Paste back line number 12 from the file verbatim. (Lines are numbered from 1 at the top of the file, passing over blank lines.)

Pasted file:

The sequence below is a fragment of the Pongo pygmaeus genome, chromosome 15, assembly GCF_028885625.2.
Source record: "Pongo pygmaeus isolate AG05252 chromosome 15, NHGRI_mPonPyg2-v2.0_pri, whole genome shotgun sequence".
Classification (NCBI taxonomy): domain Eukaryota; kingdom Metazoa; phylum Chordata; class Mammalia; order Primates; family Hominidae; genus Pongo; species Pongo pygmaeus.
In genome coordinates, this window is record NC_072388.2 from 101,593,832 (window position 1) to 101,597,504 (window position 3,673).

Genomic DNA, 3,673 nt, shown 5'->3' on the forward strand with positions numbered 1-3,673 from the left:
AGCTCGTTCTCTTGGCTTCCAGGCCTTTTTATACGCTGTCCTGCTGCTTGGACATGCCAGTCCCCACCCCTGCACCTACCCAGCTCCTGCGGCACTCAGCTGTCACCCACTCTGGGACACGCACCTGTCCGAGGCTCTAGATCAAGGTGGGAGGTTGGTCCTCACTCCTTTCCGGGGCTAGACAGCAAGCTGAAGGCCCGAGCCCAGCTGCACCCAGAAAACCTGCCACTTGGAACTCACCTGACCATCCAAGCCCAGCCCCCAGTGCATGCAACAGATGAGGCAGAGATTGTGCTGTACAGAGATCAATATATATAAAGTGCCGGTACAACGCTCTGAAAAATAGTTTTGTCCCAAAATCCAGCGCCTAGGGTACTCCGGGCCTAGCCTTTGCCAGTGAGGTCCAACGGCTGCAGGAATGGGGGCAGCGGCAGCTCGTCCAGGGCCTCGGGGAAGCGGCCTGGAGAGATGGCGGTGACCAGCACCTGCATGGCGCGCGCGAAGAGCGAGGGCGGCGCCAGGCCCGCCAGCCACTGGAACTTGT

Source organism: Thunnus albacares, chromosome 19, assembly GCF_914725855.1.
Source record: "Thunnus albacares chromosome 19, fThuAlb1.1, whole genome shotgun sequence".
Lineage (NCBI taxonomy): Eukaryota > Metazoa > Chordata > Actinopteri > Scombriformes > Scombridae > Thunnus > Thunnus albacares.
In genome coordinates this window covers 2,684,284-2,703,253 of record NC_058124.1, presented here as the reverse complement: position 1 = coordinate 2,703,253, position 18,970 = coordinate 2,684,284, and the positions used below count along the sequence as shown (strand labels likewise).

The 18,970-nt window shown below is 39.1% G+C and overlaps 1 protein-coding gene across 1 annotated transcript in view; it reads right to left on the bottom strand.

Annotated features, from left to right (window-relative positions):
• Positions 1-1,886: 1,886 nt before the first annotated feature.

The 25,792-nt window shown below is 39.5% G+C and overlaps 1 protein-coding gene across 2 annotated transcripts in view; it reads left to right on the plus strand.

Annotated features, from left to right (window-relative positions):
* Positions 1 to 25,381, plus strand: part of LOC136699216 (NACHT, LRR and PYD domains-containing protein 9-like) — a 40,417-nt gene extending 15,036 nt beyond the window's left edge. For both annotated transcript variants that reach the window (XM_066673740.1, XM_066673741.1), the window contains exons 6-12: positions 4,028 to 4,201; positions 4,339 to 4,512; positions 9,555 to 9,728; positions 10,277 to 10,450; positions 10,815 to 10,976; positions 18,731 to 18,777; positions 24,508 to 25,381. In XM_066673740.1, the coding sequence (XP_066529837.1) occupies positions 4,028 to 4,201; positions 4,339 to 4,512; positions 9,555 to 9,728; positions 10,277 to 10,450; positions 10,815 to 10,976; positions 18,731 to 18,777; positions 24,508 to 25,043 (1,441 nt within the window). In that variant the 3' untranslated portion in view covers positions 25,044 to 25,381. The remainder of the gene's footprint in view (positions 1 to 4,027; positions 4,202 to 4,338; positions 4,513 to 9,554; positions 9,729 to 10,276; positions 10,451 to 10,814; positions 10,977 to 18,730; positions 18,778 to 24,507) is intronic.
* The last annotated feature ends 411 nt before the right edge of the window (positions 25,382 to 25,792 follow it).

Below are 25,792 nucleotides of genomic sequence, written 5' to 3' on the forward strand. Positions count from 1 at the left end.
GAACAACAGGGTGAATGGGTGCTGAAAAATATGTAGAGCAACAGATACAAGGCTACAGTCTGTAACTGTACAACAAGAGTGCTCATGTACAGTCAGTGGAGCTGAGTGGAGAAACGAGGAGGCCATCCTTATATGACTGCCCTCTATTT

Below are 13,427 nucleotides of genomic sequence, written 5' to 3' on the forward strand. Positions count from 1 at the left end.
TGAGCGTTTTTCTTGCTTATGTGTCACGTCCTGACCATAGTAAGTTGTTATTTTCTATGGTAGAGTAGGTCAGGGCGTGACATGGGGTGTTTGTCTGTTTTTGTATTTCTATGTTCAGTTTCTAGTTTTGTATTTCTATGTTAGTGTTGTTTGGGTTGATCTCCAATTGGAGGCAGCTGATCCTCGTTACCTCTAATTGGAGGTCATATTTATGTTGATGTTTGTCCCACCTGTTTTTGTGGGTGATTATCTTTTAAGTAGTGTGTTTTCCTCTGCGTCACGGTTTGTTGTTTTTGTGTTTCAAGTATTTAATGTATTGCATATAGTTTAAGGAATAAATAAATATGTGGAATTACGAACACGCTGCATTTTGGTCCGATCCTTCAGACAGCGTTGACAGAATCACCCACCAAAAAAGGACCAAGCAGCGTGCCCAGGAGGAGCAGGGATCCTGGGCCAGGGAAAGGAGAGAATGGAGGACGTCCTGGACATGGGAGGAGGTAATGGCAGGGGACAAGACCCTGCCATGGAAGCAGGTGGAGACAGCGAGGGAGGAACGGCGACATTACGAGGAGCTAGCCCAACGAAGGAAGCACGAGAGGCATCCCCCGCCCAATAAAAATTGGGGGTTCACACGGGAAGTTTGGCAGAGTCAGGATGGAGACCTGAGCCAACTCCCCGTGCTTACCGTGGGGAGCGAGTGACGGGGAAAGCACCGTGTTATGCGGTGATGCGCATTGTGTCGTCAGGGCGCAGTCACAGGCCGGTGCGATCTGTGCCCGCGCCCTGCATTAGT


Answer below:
Annotated features, from left to right (window-relative positions):